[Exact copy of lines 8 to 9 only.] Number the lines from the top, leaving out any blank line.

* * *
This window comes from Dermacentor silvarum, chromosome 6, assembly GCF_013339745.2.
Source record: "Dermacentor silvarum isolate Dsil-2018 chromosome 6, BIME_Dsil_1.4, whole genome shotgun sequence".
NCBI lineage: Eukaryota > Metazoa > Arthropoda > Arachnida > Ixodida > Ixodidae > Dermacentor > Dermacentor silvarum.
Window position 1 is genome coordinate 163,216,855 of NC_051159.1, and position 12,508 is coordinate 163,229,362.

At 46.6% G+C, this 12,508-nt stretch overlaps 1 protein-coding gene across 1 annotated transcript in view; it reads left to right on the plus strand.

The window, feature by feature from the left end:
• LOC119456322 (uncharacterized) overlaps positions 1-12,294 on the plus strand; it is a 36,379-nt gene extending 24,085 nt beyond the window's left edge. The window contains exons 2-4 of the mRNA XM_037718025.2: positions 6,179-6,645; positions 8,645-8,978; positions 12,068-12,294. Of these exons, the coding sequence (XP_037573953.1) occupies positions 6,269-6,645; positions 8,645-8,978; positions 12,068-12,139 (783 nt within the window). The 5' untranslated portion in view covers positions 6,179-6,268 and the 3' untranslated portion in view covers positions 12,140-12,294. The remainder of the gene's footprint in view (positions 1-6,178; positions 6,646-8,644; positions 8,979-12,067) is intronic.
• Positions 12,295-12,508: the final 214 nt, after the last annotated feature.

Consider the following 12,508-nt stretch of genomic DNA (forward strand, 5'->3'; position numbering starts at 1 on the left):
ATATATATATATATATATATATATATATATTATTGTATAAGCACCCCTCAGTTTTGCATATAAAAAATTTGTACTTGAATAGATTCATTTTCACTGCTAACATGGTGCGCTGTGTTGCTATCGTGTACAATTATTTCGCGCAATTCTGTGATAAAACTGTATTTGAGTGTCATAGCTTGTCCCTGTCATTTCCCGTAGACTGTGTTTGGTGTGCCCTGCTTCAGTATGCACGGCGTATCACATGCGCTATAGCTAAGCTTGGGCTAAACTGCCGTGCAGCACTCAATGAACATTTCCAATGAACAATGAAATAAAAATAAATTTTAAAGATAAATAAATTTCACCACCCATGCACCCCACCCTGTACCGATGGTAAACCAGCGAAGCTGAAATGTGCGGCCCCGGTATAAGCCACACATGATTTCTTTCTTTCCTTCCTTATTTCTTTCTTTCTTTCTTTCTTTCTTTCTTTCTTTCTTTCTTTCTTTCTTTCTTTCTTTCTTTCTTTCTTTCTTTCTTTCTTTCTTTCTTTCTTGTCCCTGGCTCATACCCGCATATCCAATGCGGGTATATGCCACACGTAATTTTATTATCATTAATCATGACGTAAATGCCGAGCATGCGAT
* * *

• Positions 12,295-12,508: the final 214 nt, after the last annotated feature.

Consider the following 12,508-nt stretch of genomic DNA (forward strand, 5'->3'; position numbering starts at 1 on the left):